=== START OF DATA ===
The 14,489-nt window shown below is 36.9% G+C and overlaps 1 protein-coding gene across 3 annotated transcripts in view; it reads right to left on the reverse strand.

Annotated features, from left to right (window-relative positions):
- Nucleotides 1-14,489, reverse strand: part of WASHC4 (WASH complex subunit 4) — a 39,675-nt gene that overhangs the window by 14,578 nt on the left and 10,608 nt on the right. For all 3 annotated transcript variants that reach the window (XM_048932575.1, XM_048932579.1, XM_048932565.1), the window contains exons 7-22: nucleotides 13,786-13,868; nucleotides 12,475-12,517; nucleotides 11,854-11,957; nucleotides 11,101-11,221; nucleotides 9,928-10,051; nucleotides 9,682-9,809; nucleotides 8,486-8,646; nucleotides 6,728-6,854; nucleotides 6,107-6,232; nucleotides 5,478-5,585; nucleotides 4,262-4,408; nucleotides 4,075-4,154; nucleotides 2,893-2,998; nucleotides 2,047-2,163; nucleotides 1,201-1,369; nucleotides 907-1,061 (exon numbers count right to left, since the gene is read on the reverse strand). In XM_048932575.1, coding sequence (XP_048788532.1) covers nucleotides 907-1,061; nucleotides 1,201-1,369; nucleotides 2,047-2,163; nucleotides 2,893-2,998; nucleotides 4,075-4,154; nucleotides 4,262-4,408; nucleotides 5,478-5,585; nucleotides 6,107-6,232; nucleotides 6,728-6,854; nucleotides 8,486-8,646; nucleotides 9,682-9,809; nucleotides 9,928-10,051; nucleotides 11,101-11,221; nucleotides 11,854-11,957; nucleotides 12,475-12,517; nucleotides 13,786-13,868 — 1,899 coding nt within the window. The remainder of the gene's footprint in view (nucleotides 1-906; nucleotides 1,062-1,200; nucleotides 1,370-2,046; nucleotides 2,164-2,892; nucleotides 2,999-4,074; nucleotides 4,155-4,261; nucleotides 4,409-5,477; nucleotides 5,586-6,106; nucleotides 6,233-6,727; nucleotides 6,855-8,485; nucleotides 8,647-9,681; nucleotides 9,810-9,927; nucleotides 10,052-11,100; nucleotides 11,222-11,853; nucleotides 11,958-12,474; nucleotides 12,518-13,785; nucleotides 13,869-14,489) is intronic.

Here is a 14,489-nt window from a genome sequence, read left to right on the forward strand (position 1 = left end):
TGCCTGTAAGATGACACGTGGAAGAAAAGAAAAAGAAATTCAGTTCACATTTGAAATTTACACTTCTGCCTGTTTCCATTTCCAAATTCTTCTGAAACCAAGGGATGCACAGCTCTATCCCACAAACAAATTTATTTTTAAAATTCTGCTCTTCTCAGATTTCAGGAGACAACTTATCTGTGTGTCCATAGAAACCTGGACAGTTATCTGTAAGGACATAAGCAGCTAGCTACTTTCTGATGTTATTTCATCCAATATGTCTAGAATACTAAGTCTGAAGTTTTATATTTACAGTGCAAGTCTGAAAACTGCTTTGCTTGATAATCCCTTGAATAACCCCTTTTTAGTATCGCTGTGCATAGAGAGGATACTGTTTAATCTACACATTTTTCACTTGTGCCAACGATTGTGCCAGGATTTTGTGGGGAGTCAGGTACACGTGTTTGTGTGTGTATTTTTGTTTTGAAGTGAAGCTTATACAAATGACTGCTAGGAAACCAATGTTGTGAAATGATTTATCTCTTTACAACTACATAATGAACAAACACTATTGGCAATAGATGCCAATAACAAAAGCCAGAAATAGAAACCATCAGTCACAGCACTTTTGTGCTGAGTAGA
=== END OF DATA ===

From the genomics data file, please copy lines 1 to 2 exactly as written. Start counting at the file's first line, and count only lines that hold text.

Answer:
The 14,489-nt window shown below is 36.9% G+C and overlaps 1 protein-coding gene across 3 annotated transcripts in view; it reads right to left on the reverse strand.

Annotated features, from left to right (window-relative positions):